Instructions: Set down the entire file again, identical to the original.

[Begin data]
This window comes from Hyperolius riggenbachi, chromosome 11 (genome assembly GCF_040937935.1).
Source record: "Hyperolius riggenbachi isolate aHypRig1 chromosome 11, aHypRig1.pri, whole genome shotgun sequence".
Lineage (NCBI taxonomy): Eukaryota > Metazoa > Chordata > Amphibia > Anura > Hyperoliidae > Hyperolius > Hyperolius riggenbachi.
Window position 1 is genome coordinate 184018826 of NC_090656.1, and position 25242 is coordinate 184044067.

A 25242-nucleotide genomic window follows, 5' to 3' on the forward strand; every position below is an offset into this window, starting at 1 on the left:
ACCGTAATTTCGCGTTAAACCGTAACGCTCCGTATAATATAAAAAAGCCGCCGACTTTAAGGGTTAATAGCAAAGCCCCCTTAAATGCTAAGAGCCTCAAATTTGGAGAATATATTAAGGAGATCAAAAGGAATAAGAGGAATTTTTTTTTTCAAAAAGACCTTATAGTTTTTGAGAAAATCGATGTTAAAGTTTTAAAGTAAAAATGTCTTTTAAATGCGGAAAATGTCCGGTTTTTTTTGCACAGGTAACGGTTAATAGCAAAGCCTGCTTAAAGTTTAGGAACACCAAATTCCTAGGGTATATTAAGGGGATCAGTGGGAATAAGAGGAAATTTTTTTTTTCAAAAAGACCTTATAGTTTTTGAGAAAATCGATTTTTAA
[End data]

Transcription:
This window comes from Hyperolius riggenbachi, chromosome 11 (genome assembly GCF_040937935.1).
Source record: "Hyperolius riggenbachi isolate aHypRig1 chromosome 11, aHypRig1.pri, whole genome shotgun sequence".
Lineage (NCBI taxonomy): Eukaryota > Metazoa > Chordata > Amphibia > Anura > Hyperoliidae > Hyperolius > Hyperolius riggenbachi.
Window position 1 is genome coordinate 184018826 of NC_090656.1, and position 25242 is coordinate 184044067.

A 25242-nucleotide genomic window follows, 5' to 3' on the forward strand; every position below is an offset into this window, starting at 1 on the left:
ACCGTAATTTCGCGTTAAACCGTAACGCTCCGTATAATATAAAAAAGCCGCCGACTTTAAGGGTTAATAGCAAAGCCCCCTTAAATGCTAAGAGCCTCAAATTTGGAGAATATATTAAGGAGATCAAAAGGAATAAGAGGAATTTTTTTTTTCAAAAAGACCTTATAGTTTTTGAGAAAATCGATGTTAAAGTTTTAAAGTAAAAATGTCTTTTAAATGCGGAAAATGTCCGGTTTTTTTTGCACAGGTAACGGTTAATAGCAAAGCCTGCTTAAAGTTTAGGAACACCAAATTCCTAGGGTATATTAAGGGGATCAGTGGGAATAAGAGGAAATTTTTTTTTTCAAAAAGACCTTATAGTTTTTGAGAAAATCGATTTTTAA